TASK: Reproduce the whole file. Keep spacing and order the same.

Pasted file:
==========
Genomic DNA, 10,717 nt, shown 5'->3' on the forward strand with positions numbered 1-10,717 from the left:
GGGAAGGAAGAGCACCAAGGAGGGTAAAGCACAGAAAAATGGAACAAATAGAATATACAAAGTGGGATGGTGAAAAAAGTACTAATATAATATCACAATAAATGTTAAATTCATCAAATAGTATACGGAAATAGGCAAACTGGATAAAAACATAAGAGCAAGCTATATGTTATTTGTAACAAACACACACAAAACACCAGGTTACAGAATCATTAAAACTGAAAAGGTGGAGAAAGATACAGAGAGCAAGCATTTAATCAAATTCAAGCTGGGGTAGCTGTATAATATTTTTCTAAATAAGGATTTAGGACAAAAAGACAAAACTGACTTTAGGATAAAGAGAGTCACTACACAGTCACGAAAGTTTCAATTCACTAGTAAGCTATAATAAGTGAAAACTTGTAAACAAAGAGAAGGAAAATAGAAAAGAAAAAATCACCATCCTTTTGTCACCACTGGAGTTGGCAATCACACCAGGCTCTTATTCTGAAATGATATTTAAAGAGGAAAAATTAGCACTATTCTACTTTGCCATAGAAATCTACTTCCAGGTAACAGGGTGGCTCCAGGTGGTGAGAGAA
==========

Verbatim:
Genomic DNA, 10,717 nt, shown 5'->3' on the forward strand with positions numbered 1-10,717 from the left:
GGGAAGGAAGAGCACCAAGGAGGGTAAAGCACAGAAAAATGGAACAAATAGAATATACAAAGTGGGATGGTGAAAAAAGTACTAATATAATATCACAATAAATGTTAAATTCATCAAATAGTATACGGAAATAGGCAAACTGGATAAAAACATAAGAGCAAGCTATATGTTATTTGTAACAAACACACACAAAACACCAGGTTACAGAATCATTAAAACTGAAAAGGTGGAGAAAGATACAGAGAGCAAGCATTTAATCAAATTCAAGCTGGGGTAGCTGTATAATATTTTTCTAAATAAGGATTTAGGACAAAAAGACAAAACTGACTTTAGGATAAAGAGAGTCACTACACAGTCACGAAAGTTTCAATTCACTAGTAAGCTATAATAAGTGAAAACTTGTAAACAAAGAGAAGGAAAATAGAAAAGAAAAAATCACCATCCTTTTGTCACCACTGGAGTTGGCAATCACACCAGGCTCTTATTCTGAAATGATATTTAAAGAGGAAAAATTAGCACTATTCTACTTTGCCATAGAAATCTACTTCCAGGTAACAGGGTGGCTCCAGGTGGTGAGAGAA